FST measures allelic identity within populations, or among-population variation. Across partitioning schemes, FST values close to one indicate that individuals within populations are more similar to each other than to individuals in other populations, corroborating the idea that in general, cave populations in this study are isolated from one another. Structure hypotheses I and II were developed based on a priori information about the locations of cave collection sites relative to (I) two hypothesized major geographic barriers to gene flow or (II) ten watersheds of higher-order streams. Results of AMOVA for evaluating structure hypotheses I and II indicated that for both hypotheses, the majority of total variation (56–61%) is accounted for by variation among the groups defined under each hypothesis. These results support both structure hypotheses I and II over a null hypothesis of panmixia. Due to the similarity of results for both structure hypotheses I and II and because they are not mutually exclusive, neither can be concluded to better represent geographic structure of genetic diversity among the populations sampled. Hence both the major rivers and even some of the smaller watersheds may be geographic barriers to gene flow. High estimates of FSC relative to FCT (Table 2), as well as shared haplotypes among groups in the northern MP-II indicates that neither hypothesis provides the most optimal scheme for partitioning the observed genetic diversity. The lack of robust support for a partitioning scheme based on small watersheds is not necessarily evidence against the influence of climate cycles on the process of lineage diversification. Many caves do not “belong” to a single watershed, but rather may connect or fall between two or more. This factor, along with the uncertainty surrounding cave connectivity via small passages accessible only by small taxa like these beetles, can make it difficult to truly know the possible connectivity of some caves to one watershed over another. Additionally, it is possible that the shape, size, and the pathway of the watersheds in this area changed throughout the recent Pleistocene and earlier. Hence the separation of populations by hypothesized barriers between caves assigned to different watersheds may have resulted from actual watershed barriers, intra-karst heterogeneity, and or climate cycles at various times that in turn helped drive or prevent cave colonization.

Structure hypothesis III was developed based on the five genetic clusters resulting from a split network. The boundaries for the five population clusters in this hypothesis were determined solely by clustering based on genetic distances among sequences, independently of any a priori geographic information. AMOVA statistics for structure hypothesis III (Table 2) indicate that for each hypothesis of structure, among-group variation accounts for a higher percentage of the total variation than within-group variation. These results support all three hypotheses as better models for structured diversity compared with a null model of panmixia. However, variation among groups (genetic clusters) in hypothesis III accounts for much more of the total variation (82%) than either hypothesis I or II (56% and 61%, respectively). Further, only in structure hypothesis III does diversity among groups (FCT = 0.82) exceed diversity within groups (FSC = 0.65). Unlike hypotheses I and II, no haplotypes are shared between the five clusters. Lastly, these five genetic clusters form natural, geographically proximate groupings. Hence the evidence supports hypothesis III as the most representative model for the geographic structure of genetic diversity among sampled populations, and especially for those in the northern MP-II part of the distribution.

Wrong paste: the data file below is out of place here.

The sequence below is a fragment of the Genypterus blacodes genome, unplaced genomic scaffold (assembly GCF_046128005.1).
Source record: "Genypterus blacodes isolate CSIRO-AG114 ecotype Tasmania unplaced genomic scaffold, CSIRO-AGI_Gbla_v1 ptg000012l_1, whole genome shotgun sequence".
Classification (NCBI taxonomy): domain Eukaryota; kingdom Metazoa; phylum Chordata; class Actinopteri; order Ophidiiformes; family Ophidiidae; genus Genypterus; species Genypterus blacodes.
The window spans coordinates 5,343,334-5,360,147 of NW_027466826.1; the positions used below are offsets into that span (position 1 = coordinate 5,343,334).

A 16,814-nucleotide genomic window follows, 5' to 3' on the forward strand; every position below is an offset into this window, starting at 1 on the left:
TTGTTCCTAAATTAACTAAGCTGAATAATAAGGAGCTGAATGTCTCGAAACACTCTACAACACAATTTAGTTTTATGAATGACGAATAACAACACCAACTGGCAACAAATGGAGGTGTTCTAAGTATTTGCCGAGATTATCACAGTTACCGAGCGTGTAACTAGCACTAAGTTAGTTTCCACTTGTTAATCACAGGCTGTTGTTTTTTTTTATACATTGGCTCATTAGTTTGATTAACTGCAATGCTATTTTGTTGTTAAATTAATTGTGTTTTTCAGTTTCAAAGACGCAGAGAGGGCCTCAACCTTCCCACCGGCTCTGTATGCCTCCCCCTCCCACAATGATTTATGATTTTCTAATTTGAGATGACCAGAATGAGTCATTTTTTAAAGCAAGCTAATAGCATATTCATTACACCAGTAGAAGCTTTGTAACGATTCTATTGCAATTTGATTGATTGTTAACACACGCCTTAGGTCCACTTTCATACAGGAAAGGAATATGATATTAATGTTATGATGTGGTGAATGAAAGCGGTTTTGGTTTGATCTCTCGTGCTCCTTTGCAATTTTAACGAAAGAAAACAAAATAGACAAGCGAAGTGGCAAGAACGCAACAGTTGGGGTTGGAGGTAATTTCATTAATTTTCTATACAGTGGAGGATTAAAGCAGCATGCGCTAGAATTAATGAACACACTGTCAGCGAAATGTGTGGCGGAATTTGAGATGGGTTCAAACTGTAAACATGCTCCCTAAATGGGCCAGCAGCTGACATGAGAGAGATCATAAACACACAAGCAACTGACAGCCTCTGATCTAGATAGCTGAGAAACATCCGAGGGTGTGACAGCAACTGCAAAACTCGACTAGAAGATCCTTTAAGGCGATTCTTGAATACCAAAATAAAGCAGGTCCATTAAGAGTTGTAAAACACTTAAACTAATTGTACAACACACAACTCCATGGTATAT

If geographic distance is strongly positively correlated with genetic distance, gaps in sampling (rather than specific geographic features acting as barriers to gene flow) could be responsible for at least some of the observed clustering of populations. Results of partial Mantel tests (Table 3) indicate up to 18% of the total observed genetic variation across all 27 populations can be attributed solely to the influence of geographic distance. Across the 15 northern populations (three of the five genetic clusters), IBD could explain up to 14% of the total variation. However, low Mantel correlations for population subsets corresponding to each of these three clusters suggests that the genetic structure observed in this region (Rockcastle, Jackson, and Estill counties) is most likely due to actual barriers to gene flow and not simply isolation by distance.

Table 3.

Results of Mantel tests (10000 permutations) of association between geographic distance and population pairwise FST within and among groups from hypotheses I and III, containing the same 15 northern MP-II populations partitioned in different ways.

Hypothesis (group #) Populations included % variation explained by geographic distance Pobs>sim(α=0.05)
III (1) CLF, HIC, LAI, MOR, HIS, SRI, JGR, LAK, CLI <1 0.468
III (2) FLE, PHC, SOR <1 0.6637
III (5) TEA, MUL, GSP <1 0.673
I (1) CLF, HIC, LAI, MOR, HIS 7 0.761
I (2) SRI, JGR, LAK, CLI, MUL, GSP, TEA, SOR, PHC, FLE 19 0.0035
all northern MP-II CLF, HIC, LAI, MOR, HIS, SRI, JGR, LAK, CLI, FLE, PHC, SOR, TEA, MUL, GSP 14 0.0033
all 27 populations 18 0.0001

Barr (1985) recognized that the fragmented geology of Rockcastle County, Kentucky may account for the morphological (and genetic) variability in the region, which is topographically complex and dissected with many rivers and streams. The five clusters (including two completely outside Rockcastle County) could represent distinct lineages important in considering the ecology and evolution of Darlingtonea, but divergence times and particular geographic or geologic features consistent with the apparent locations of most putative isolating barriers have not yet been investigated systematically; only the Mount Vernon fault has been well studied.